Little Orphan Annie began her life on Aug. 5, 1924, as the star of a daily newspaper comic strip distributed by the Chicago Tribune Syndicate. Created by cartoonist Harold Gray, the young waif was noted for her curly red hair, red dress, blank circular eyes and frequent exclamations of “Leapin’ lizards!” Annie’s companions included her dog, Sandy, Oliver (Daddy) Warbucks, the self-made millionaire who adopted Annie from the orphanage, and Warbucks’s three menservants: Punjab, an eight-foot-tall Indian; the Asp, an East Asian with mystical powers; and Mr. Am, a mysterious figure whom the strip sometimes suggested was God.
Aimed originally at children, by the 1930s Little Orphan Annie had morphed into a serialized action-adventure, along the lines of other popular crime strips of the day such as Dick Tracy. Although Annie and Daddy Warbucks would be separated many times over the years—Annie was prone to being kidnapped—they were always reunited in the end. As the Second World War approached, Gray became one of the first newspaper cartoonists to inject politics into his strip. The cartoonist often used Warbucks—who believed in an honest day’s wage for an honest day’s work—as a mouthpiece for his own conservative/libertarian views, with stories targeting communism, labour unions and even U.S. President Franklin Roosevelt’s New Deal. Annie’s most noted, and controversial, storyline had Gray kill off Warbucks, only to resurrect him after the death of FDR, crediting his miraculous rebirth to a vaguely defined change in “climate.”
Annie’s popularity led to numerous spinoffs, beginning in 1930 with a radio show that ran for 13 years, and included two early film adaptations, in 1932 and 1938. In 1977, Annie’s story was adapted into a Broadway musical, running for more than 2,000 performances over the next five years (at one point featuring a young Sarah Jessica Parker in the lead), and spawning the popular songs “Tomorrow” and “It’s the Hard Knock Life.” The musical Annie was adapted into another motion picture in 1982, starring Albert Finney, Carol Burnett and Bernadette Peters, and led to a new influx of merchandise, which over the years included books, dolls, toys and clothing. It also led to numerous parodies, most notably Harvey Kurtzman and Will Elder’s highly sexualized comic Little Annie Fanny, which ran in Playboy from 1962 to 1988.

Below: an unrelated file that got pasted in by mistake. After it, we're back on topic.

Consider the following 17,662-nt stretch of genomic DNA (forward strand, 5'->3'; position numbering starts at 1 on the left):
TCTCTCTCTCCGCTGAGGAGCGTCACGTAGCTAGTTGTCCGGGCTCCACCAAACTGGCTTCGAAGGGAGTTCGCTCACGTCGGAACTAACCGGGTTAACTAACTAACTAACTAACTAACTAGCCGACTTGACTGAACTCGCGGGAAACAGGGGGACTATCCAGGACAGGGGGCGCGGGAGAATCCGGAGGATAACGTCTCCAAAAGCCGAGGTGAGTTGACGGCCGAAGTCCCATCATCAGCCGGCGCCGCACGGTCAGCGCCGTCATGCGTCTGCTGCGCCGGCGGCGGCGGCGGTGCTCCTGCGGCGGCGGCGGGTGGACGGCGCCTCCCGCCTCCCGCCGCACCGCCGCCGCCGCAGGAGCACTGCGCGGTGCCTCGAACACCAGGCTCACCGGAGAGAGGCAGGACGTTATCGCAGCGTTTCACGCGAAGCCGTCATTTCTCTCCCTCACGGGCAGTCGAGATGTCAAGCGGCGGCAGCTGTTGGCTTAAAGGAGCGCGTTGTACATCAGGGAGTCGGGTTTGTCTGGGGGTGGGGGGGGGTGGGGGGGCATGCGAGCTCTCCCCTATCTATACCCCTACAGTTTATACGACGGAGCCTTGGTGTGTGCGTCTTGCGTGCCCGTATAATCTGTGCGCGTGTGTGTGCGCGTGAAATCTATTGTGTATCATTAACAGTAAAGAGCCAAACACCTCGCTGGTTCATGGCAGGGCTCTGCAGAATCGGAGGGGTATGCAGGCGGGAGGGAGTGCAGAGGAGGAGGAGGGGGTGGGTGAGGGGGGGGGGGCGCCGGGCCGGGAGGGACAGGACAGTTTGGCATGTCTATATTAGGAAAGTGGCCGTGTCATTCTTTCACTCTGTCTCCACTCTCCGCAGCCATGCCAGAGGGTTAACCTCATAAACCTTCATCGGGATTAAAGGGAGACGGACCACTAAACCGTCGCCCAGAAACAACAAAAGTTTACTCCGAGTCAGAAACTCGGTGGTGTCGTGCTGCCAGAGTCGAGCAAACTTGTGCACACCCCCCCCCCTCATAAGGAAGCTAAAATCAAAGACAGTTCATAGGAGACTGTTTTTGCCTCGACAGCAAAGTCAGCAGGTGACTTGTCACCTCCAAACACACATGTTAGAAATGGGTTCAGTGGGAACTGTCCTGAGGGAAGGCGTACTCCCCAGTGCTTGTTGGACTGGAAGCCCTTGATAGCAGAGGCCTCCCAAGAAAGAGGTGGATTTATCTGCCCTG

The Little Orphan Annie strip continued under new artists following Gray’s death in 1968, but its popularity declined over time, and in 1974 the syndicate began running classic strips in place of new stories. The success of the Broadway show led the return of fresh newspaper adventures in 1979, but Annie’s popularity eventually waned once again. More recent artists attempted to update Annie’s look, with new hair and new clothes, but nothing could change the fact that serialized adventure strips were falling out of public favour. Once appearing in hundreds of papers, fewer than 20 carried the strip by the time Tribune Media Services announced Annie would end on June 13. The final instalment stayed true to Gray’s rule that Annie’s story should never reach a happy ending: while being held by Mexican drug dealers, Annie is kidnapped by her own rescuer. Meanwhile, Warbucks grieves the loss of his adopted daughter, presuming her dead in Guatemala. The last panel contains the line: “And this is where we leave our Annie. For now—.”
Tribune promises Annie will live on in “new channels,” such as graphic novels, but considering that the stage play has been the only financially viable Annie brand for some time (an updated version is slated to return to Broadway in 2012), this marks the final chapter of the little orphan’s waning brand power, if not her status as cultural icon.